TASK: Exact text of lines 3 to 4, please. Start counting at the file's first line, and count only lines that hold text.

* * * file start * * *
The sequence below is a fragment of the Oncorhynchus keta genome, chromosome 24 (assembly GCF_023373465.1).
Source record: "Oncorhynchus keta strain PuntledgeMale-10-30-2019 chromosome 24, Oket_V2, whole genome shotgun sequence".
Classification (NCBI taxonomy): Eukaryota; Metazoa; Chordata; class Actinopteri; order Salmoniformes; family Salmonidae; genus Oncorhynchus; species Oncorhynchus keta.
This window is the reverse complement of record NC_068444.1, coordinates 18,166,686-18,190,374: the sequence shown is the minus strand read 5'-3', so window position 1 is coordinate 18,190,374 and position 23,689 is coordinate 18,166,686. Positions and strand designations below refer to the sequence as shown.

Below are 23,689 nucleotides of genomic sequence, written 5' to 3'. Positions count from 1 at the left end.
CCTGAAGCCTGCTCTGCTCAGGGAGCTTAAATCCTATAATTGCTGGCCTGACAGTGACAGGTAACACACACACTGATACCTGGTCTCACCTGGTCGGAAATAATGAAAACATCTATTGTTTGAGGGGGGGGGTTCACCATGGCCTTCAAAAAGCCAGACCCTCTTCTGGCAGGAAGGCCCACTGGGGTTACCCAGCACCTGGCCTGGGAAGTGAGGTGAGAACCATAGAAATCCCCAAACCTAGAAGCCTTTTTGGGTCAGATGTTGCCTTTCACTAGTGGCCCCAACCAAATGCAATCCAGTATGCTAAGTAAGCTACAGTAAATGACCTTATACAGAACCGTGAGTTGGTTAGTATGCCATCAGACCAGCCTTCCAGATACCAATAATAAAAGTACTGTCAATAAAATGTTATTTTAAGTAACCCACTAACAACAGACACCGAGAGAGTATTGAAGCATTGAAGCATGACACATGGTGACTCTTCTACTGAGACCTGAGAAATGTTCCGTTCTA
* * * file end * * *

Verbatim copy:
Classification (NCBI taxonomy): Eukaryota; Metazoa; Chordata; class Actinopteri; order Salmoniformes; family Salmonidae; genus Oncorhynchus; species Oncorhynchus keta.
This window is the reverse complement of record NC_068444.1, coordinates 18,166,686-18,190,374: the sequence shown is the minus strand read 5'-3', so window position 1 is coordinate 18,190,374 and position 23,689 is coordinate 18,166,686. Positions and strand designations below refer to the sequence as shown.